I took my question to one of our pediatric doctors and asked him what he thought. Does my child have special needs and I just didn’t know it? His response to me was something that helped me process and make my own decision. He said, “I think any child who has special circumstances or needs some sort of additional help to allow them to succeed or function in certain settings/environments would be someone who we would consider to have special needs. Literally, what it says…this child has special needs in order to learn and behave the way he or she is supposed to.”

Okay, that helps. It sucks. But it helps. It’s helped me be more patient. It’s helped me see things more clearly. And I think it’s helped me be a better mom. When I know better, I do better. So back to my original question, how do we integrate special needs families within the church? Here’s what I think based on my own experiences:

1. If you’re looking for a church, get online and listen to a few different sermons. Is the pastor engaging? Is he saying something in a way that gets you excited about the Bible?

2. Once you’ve picked a church you want to visit, drop your children off in their rooms. When service is over and you’ve picked them up, check in with your children about how it went. There’s no need to point out what this person has or that person has unless you feel like your child would benefit from their teacher having that specific information. I will say this, I don’t walk into a room and announce that my son has XY and Z. But I do keep my eyes and ears open. What I mean by this is, if a teacher says something to me about something that may have happened, that’s my opening to say, okay, yes, I’d like to talk with you for a few minutes about this. And then go on with whatever it is that you want to say about what would help your child in the future. This is a great opportunity for open dialogue between you and the children’s pastor.

3. In my experience, most families don’t want to talk about their child who has special needs. Often times, it was hard enough for them to just show up, in one piece, to attend church. They live the hard times every day and want church to be a place of rest for them. It’s a place to recharge. Unless there is blood, or some sort of emergency, don’t bother the parents in service. They need a break. On the flipside, if you have a child in the nursery who won’t stop screaming, then by all means, bring it to the parents’ attention and ask them what you can do to help. You can’t make someone tell you what’s going on with their child but you can show concern, empathy and sympathy for a situation that looks like it might need some prayer.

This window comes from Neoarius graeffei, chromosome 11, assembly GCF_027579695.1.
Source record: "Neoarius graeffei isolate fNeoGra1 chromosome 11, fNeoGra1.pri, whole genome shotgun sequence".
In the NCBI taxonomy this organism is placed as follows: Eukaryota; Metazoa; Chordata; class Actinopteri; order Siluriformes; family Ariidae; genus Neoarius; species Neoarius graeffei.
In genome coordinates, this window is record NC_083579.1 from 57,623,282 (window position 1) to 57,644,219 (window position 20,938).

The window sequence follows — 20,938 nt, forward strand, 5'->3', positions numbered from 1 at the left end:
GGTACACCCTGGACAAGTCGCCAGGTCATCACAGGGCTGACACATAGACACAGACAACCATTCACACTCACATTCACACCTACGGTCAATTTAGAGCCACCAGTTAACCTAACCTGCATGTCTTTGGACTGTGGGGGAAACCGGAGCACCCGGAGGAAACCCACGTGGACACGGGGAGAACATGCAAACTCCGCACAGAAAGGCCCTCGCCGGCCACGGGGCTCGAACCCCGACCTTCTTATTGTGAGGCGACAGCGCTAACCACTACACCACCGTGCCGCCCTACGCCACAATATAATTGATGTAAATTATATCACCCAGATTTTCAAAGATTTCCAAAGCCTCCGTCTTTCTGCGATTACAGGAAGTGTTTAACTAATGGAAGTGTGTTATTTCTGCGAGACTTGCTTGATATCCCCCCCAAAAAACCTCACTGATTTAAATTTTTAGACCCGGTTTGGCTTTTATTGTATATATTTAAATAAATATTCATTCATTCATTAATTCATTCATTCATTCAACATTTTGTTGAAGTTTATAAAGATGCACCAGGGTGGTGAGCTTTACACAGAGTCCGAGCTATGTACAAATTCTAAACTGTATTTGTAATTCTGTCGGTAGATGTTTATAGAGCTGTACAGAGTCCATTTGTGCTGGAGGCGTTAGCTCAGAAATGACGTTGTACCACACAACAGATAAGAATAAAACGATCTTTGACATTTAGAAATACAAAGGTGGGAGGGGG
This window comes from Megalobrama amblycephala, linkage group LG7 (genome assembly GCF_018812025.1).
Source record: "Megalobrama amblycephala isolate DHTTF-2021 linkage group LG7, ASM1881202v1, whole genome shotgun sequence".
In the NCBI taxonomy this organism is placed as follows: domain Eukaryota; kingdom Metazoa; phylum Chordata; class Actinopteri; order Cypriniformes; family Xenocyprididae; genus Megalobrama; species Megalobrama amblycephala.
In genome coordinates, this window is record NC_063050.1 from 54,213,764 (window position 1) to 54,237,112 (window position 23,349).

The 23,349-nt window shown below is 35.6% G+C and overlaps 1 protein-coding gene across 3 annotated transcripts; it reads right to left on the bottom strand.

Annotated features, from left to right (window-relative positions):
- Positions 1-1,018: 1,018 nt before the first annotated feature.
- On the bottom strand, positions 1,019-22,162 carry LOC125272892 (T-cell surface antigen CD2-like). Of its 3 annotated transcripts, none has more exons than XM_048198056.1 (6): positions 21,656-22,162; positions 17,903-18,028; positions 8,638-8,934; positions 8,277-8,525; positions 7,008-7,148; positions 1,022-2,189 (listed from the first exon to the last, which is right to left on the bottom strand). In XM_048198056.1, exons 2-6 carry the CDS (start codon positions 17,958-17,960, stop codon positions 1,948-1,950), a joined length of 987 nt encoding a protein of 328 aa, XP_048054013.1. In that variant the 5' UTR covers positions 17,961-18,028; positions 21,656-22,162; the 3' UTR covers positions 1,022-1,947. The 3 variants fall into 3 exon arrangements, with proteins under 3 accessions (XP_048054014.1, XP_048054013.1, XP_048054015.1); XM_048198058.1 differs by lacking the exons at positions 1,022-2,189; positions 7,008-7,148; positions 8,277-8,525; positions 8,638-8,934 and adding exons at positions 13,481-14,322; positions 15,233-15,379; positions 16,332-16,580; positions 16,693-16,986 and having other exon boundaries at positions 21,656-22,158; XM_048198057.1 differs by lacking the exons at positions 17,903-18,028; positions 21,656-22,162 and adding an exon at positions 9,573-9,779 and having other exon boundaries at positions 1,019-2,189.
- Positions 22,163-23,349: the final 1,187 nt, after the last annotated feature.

4. Small groups are a tough thing for me. I love the idea of small groups and up until just recently, it wasn’t something our family could continue to do based on our situation. I’ve noticed that churches group people in common themes for small groups (young adults, 50+, singles, etc.) Offer a special needs group if you think there’s a need for it, or if you don’t want to call that much attention to it, make a group that provides childcare so the parents don’t have to worry about watching their children while they’re fellowshipping. Some families can fellowship alongside their children. But some families are in the thick of it and are getting diagnosis, medications, you name it…and just need some space from their kids. They need to feel like people again. For us, church was the only time when we could have time alone – away from our kids – and know that they were in the same building being well taken care of. So, I’m sure this is true for many other families. Church might be their only time together, to reconnect.

5. Acceptance. I think this goes without saying but we just want to feel accepted. What does this look like? This is, saying hello to every member of the family. This is smiling. This is encouraging and praying for the family. This is reaching out to the family and inviting them to something. I was just telling a friend today that it’s been six years that I’ve been hearing the same message, “We have elders in the back and the front who are ready to pray for you and with you.” And I still haven’t had the courage to get up there and say, “Yes, I need prayer for my family.” So, I know there is only so much that a church can do to extend their help – especially when the family chooses not to share it. But, keep asking, because one day, that family will say something and it will be life-changing for them.

xoxo Meagan